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A Woman of Many Pints (tomato sauce)

October 26, 2009

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Many of my parts are aching this evening – I have been cooking and rearranging my living room furniture. The cooking was a long drawn-out affair; simple (a sauce) but one that I planned to can. Moving furniture was something I could do during the stretches when the sauce was simmering.


This is a phone photo taken early in the preparation, after onions and garlic have softened and eggplant has been prepared (I salt and let it sit before rinsing and using). This 3/4 inch dice softens down considerably during several hours of cooking.

Good eggplant recipes are at a premium around here—I keep my eyes open for them since I usually have a bumper crop every year. There’s a Middle Eastern recipe with pork, onion and tomatoes, served with mashed potatoes, and there’s that thin layer I sauté and put in my lasagna. I have frozen breaded eggplant slices ready for parmesan casseroles this winter. And I recently found a new recipe for a tomato sauce with eggplant cooked so soft it just melts into the tomatoes. It cooks with "three or four branches of fresh basil." Good! I have a smallish hedge of basil out in the yard this year. (This is from Lidia’s Italy, her Slow-Cooked Summer Tomato and Eggplant Sauce, a recipe large enough to feed a small army.)

As I type I’m listening to a raging thunderstorm move overhead. We’ve had so much rain late in the summer that my eggplant, a Mediterranean-type crop, has been treated to the climate of a temperate rainforest. It has languished, dropping yellowed and rotting small fruit, not carrying any to full size this fall. But I have this great recipe and Albertson had eggplant on sale so I bought four to go with the huge can of diced tomatoes I bought at the restaurant supply place last spring. I was going to make tomato sauce and practice canning it. Only this summer I had so many tomatoes from my garden that I never had the occasion to open a can of tomatoes to practice, I had plenty of my own to juice and sauce all summer. But I digress.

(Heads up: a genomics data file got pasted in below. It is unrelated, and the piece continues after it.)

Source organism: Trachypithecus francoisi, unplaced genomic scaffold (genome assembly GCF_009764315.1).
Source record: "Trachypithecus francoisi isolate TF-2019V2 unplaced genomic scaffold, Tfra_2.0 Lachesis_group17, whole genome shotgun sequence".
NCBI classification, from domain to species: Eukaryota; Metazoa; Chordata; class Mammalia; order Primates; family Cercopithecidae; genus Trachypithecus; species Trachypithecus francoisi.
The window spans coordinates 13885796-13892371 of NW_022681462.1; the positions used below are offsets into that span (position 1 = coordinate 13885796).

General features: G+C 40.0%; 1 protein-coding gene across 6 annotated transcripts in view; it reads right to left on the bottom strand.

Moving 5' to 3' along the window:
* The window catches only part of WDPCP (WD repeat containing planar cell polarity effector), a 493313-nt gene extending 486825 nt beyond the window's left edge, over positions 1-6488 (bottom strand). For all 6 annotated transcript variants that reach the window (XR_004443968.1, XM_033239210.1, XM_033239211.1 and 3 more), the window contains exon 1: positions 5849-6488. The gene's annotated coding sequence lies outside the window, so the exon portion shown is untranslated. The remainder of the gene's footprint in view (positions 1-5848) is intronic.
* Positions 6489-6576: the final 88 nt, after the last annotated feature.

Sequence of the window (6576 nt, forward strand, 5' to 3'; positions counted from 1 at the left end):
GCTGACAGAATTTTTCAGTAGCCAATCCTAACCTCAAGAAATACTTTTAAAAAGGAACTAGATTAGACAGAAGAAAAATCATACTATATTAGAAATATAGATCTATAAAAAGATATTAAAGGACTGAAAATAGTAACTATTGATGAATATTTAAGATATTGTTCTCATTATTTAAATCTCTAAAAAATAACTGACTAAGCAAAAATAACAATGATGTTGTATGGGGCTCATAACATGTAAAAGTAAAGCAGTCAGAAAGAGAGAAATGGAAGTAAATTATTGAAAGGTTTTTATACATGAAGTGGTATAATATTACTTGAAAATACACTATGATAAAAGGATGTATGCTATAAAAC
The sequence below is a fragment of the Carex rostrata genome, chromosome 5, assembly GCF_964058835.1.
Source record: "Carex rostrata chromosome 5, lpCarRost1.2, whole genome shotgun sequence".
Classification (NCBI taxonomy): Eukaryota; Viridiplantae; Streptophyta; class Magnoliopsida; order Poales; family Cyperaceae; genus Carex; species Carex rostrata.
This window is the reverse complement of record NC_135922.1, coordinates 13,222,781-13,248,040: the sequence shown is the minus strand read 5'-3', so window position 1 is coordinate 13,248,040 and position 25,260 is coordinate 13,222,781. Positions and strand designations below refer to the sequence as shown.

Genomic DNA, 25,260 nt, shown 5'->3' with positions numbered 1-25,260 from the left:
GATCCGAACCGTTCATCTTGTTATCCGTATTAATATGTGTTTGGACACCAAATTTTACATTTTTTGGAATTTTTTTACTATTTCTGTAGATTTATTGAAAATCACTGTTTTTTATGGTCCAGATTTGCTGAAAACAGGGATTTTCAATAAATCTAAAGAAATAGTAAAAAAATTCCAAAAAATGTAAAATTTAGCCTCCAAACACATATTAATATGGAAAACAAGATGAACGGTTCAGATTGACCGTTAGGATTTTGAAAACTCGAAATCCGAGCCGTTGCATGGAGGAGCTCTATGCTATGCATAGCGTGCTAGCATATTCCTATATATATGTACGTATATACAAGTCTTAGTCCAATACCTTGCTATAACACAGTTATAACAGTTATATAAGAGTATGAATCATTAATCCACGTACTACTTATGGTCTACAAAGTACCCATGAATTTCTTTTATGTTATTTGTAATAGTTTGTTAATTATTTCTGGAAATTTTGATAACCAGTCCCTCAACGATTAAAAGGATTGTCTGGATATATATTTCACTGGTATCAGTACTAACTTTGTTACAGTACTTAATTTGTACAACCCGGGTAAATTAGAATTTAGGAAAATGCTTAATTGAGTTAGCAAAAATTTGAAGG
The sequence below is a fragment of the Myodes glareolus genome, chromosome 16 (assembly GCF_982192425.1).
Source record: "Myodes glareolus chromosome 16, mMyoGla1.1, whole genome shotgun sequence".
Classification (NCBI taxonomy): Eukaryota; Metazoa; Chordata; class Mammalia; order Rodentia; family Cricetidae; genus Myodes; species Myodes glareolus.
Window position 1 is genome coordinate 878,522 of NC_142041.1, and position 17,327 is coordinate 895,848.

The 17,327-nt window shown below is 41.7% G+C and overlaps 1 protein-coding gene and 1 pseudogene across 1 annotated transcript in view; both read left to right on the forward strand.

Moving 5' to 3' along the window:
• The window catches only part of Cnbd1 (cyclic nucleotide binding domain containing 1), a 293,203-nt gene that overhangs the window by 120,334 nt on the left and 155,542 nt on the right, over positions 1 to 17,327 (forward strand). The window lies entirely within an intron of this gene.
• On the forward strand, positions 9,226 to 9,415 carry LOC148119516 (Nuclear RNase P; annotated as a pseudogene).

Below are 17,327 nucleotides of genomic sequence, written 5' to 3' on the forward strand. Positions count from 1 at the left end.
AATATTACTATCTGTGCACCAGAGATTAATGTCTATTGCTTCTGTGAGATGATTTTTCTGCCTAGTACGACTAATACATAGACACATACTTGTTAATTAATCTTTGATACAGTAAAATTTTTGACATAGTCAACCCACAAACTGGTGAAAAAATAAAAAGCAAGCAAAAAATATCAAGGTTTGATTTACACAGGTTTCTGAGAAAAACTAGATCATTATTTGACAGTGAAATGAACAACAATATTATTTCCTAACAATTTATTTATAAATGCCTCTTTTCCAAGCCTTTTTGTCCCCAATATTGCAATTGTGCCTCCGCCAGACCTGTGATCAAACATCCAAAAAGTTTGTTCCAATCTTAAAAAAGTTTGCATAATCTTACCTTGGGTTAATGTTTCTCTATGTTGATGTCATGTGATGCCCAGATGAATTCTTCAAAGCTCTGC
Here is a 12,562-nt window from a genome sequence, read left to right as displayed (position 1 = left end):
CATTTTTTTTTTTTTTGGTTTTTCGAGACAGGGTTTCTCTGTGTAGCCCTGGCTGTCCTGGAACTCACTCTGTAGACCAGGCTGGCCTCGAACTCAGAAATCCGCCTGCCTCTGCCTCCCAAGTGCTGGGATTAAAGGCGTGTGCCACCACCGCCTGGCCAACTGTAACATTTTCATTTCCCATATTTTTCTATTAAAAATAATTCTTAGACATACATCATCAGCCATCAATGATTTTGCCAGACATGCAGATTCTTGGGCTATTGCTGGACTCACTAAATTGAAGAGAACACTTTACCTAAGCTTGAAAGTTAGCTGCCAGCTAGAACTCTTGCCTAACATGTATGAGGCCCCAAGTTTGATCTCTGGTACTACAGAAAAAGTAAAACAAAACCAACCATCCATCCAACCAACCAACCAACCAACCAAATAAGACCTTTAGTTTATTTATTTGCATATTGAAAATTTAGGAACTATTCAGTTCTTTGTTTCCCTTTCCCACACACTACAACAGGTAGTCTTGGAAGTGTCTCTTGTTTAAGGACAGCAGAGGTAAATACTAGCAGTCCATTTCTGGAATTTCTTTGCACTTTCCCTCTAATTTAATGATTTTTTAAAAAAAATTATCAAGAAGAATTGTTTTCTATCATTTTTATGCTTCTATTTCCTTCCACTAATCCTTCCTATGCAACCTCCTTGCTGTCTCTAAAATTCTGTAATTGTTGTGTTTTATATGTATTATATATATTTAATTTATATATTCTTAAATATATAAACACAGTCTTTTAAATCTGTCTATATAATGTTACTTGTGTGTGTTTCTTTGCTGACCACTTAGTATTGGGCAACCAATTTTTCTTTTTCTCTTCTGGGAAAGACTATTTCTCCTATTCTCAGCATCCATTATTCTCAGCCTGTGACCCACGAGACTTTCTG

Another phone photo, after the tomatoes have heated to a simmer, and just as the basil, stems and all, is submerged. The branches are removed before canning.

The recipe calls for pounds of produce, not a simple cup of this or pint of that. This can was six pounds, and I had about four pounds of eggplant, 3 cups of chopped (home-grown) onions, plus the plentiful basil. Add a ¼ cup of olive oil, a ¼ cup of garlic, some salt and extra water, add time, and that’s your recipe. This is one of those ones where each stage takes at least an hour.

While I cooked I had a couple of questions for Dean Crabtree, my canning guru. We have cell phones on the same plan that have picture mail and a 2 megapixel phone (good for a phone, puny for a normal camera) so I sent him a couple to show my progress.

"Wash the jars, right, but I don’t need to sterilize them, right?"

"Right. Rule of thumb says you only need to sterilize if they process less than 10 minutes."

"I need to get that thumb one of these days."

I won’t include a photo of my living room; that is still a work in progress. This sauce took a long time, so I got a great workout with the carry/drag movement of large pieces of furniture. When the last timer went off after processing these jars (for 40 minutes), I was ready to call it a night.


The cherry tomatoes planted last spring never quit, and the super fantastic I replanted in August are sprinkled with hard green fruit the size of tennis balls. We have enough autumn left so they’ll ripen, if it doesn’t rain so much that they rot. Homemade tomato sauce and juice are a possibility, if enough ripen at once. Otherwise, we’ll use a few for the last BLTs of the season and eat the rest as they ripen or drop them into whatever is cooking at the moment. I’m about ready to hang up the canning lifter until next summer.

 

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